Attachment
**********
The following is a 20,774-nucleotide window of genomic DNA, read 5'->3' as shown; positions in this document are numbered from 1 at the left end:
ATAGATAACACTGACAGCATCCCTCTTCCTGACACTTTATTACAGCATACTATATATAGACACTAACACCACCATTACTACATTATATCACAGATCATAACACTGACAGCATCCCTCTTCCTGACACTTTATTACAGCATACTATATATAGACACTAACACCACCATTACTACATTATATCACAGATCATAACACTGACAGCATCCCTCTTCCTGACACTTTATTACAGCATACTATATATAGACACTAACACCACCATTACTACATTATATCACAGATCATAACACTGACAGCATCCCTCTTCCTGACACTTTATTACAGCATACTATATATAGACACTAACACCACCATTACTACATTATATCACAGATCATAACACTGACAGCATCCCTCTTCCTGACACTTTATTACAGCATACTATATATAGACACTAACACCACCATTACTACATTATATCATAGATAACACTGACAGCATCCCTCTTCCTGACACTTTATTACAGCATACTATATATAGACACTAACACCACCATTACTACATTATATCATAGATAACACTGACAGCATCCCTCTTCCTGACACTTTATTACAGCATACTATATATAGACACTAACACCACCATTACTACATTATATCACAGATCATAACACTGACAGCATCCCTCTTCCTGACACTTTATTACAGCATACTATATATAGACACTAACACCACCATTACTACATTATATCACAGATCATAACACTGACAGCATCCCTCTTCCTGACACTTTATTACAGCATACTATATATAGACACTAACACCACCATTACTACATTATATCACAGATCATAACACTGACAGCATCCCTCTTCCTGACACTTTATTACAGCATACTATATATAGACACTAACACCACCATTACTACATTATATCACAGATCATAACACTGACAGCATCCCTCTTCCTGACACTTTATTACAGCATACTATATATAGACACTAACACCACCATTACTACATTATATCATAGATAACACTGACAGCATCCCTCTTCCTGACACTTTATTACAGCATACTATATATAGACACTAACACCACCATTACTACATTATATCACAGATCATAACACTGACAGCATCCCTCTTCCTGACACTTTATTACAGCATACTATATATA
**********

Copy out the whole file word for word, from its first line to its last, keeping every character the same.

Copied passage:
The following is a 20,774-nucleotide window of genomic DNA, read 5'->3' as shown; positions in this document are numbered from 1 at the left end:
ATAGATAACACTGACAGCATCCCTCTTCCTGACACTTTATTACAGCATACTATATATAGACACTAACACCACCATTACTACATTATATCACAGATCATAACACTGACAGCATCCCTCTTCCTGACACTTTATTACAGCATACTATATATAGACACTAACACCACCATTACTACATTATATCACAGATCATAACACTGACAGCATCCCTCTTCCTGACACTTTATTACAGCATACTATATATAGACACTAACACCACCATTACTACATTATATCACAGATCATAACACTGACAGCATCCCTCTTCCTGACACTTTATTACAGCATACTATATATAGACACTAACACCACCATTACTACATTATATCACAGATCATAACACTGACAGCATCCCTCTTCCTGACACTTTATTACAGCATACTATATATAGACACTAACACCACCATTACTACATTATATCATAGATAACACTGACAGCATCCCTCTTCCTGACACTTTATTACAGCATACTATATATAGACACTAACACCACCATTACTACATTATATCATAGATAACACTGACAGCATCCCTCTTCCTGACACTTTATTACAGCATACTATATATAGACACTAACACCACCATTACTACATTATATCACAGATCATAACACTGACAGCATCCCTCTTCCTGACACTTTATTACAGCATACTATATATAGACACTAACACCACCATTACTACATTATATCACAGATCATAACACTGACAGCATCCCTCTTCCTGACACTTTATTACAGCATACTATATATAGACACTAACACCACCATTACTACATTATATCACAGATCATAACACTGACAGCATCCCTCTTCCTGACACTTTATTACAGCATACTATATATAGACACTAACACCACCATTACTACATTATATCACAGATCATAACACTGACAGCATCCCTCTTCCTGACACTTTATTACAGCATACTATATATAGACACTAACACCACCATTACTACATTATATCATAGATAACACTGACAGCATCCCTCTTCCTGACACTTTATTACAGCATACTATATATAGACACTAACACCACCATTACTACATTATATCACAGATCATAACACTGACAGCATCCCTCTTCCTGACACTTTATTACAGCATACTATATATA